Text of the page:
I’m different from you in that that I rarely want to ‘chat.’ I do, however, have to train myself against connecting too deeply with people. I’ve gotten a lot of ‘whoah’ comments from others when I’ve accidently read too much into what they’re telling me. I probably should have been a therapist in a different timeline or something. I think a lot of times introverts are interpreted as not being people people. But I think one reasons introverts may feel drained or tired from interpersonal interaction is that they are TOO people orientated at times. Or maybe that’s just me.

  3. Noah*

    I so much agree with #1. Go to events sometimes, even if it is just lunch or a drink after work. Also, I usually find myself avoiding certain social situations until I actually make myself go. Once I’m there I usually enjoy them.

    1. Daisy Steiner*

      Definitely. And, if you can, always go to the FIRST of any series of events. It really sets people’s expectations so that they’re more likely to ask you again if it’s an unofficial-type work event. If I’m asked for drinks (or something) and can’t (or don’t want to) go, I always say something like “Oh, I can’t. But ask me again next time!” to leave the door open.

    2. BadPlanning*

      Me too. Often I make a deal with myself that I only have to go for 30 minutes or 60 minutes and then I’m free to go. Sometimes I leave at my self negotiated time, but more often I’m enjoying myself and stay a lot longer.

    3. T3k*

      This also works well with family events. Yes, I’m so introverted, if I spend more than 3 hours visiting family I start to feel tired out and I still have to drive an hour (usually) back home.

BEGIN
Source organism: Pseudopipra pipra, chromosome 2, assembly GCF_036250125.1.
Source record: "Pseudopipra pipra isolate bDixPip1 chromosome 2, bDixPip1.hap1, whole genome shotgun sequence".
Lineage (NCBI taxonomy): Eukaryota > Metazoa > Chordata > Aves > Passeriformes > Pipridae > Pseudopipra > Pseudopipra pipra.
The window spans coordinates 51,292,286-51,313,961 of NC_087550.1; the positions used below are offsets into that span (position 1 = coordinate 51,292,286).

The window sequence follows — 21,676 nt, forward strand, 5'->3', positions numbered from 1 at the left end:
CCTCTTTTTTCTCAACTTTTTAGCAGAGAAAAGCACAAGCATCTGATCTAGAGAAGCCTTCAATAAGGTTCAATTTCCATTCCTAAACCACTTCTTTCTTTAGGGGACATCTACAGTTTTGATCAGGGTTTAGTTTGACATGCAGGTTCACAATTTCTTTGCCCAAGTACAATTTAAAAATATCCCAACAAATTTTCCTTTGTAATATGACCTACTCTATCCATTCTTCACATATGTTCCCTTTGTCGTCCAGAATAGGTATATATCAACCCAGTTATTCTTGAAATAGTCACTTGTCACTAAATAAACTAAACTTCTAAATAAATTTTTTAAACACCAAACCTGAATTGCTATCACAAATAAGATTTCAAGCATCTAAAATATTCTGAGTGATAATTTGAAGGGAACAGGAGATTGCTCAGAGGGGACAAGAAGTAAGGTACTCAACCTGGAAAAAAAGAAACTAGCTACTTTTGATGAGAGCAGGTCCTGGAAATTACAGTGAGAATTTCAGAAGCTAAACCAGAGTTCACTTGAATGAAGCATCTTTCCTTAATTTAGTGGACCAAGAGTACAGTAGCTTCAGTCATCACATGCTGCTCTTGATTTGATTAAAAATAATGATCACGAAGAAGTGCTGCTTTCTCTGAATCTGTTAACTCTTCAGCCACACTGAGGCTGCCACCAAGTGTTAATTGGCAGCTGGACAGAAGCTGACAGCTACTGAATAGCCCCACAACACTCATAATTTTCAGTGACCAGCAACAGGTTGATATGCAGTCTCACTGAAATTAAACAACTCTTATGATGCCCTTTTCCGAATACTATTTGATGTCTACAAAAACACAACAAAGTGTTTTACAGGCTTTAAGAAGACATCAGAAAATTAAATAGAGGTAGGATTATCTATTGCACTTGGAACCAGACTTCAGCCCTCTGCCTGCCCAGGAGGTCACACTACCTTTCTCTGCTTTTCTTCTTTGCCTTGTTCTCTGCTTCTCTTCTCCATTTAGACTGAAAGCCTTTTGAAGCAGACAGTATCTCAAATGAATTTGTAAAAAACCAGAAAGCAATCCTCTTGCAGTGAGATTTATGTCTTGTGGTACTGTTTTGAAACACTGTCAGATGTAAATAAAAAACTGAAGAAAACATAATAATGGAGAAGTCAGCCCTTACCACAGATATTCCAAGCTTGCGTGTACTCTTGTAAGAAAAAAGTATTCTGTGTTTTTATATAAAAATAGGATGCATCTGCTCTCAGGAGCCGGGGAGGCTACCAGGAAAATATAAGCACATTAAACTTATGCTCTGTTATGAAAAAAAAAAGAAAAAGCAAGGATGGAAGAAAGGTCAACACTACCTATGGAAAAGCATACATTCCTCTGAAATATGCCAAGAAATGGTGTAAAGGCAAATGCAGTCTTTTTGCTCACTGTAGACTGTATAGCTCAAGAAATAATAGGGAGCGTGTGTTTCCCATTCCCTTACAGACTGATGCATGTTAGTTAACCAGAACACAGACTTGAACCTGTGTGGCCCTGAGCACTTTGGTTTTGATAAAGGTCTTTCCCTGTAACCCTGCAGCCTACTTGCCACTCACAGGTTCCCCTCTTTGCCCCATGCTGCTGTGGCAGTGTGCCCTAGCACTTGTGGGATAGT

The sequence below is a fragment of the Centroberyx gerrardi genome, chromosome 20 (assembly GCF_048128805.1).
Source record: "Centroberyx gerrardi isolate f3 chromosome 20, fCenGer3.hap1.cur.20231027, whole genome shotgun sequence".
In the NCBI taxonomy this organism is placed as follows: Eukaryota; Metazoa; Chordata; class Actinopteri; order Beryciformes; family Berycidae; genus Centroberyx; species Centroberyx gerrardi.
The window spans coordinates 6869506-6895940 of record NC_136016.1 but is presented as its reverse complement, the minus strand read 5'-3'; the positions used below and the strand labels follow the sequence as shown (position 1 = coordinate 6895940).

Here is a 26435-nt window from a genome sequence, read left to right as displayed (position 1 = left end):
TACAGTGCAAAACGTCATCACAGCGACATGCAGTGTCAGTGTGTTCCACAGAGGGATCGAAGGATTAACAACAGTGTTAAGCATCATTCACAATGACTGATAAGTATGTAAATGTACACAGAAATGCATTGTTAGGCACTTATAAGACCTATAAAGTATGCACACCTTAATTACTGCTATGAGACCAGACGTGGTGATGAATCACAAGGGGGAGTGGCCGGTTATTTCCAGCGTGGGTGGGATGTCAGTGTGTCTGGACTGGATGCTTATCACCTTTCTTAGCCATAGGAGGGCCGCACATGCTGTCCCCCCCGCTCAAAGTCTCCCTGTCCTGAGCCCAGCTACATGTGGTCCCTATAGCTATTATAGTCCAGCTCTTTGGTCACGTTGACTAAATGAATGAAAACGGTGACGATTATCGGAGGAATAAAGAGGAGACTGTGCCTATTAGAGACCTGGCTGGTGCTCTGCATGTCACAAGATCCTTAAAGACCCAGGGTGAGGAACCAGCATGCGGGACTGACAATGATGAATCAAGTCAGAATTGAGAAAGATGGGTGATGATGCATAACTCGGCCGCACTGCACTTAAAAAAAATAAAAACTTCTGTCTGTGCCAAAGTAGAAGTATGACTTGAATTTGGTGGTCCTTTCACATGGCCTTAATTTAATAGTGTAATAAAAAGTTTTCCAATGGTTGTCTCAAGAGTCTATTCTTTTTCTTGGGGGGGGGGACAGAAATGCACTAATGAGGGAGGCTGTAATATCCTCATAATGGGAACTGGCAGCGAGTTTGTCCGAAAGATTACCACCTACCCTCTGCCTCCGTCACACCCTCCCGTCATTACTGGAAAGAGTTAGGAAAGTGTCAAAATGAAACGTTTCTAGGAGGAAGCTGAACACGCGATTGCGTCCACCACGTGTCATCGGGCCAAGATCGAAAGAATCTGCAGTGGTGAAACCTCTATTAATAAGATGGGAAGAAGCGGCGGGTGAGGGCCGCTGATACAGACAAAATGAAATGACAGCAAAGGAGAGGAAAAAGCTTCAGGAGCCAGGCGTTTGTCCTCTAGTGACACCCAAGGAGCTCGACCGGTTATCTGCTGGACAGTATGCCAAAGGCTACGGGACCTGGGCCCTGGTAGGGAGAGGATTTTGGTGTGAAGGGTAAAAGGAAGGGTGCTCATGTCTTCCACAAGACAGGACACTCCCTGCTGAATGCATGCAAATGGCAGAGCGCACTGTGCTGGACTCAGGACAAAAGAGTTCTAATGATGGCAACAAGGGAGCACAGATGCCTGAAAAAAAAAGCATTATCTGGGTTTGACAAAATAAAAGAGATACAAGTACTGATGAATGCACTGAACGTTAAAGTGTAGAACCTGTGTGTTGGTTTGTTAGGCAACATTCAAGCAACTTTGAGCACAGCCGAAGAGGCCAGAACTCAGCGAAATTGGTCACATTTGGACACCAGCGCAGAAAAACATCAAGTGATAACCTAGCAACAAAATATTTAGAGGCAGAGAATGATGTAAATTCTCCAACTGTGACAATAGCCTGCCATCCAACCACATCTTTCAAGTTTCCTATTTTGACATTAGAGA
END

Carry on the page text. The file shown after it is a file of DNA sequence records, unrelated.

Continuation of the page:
1. T3k*

          I guess it depends on the activity. Usually family gatherings for me involve playing Risk or Cards Against Humanity, something I can’t really do with coworkers. Now, if all we’re doing instead is standing around and mingling I leave after an hour.

      1. Temperance*

        I’d much rather hang out at work and networking events than visit family. I can hang out at work-related events for hours, but my family stress level hits max capacity after about an hour.

    4. Stranger than fiction*

      Same. I really have to kick my own ass sometimes, but once there it’s not so bad, usually because I’ve had a bit of “liquid courage” though. Then I need a few days to relax after, which is hard because certain conversations from the night will play over and over again in my head and I will over analyze things to death.

    5. Rebecca in Dallas*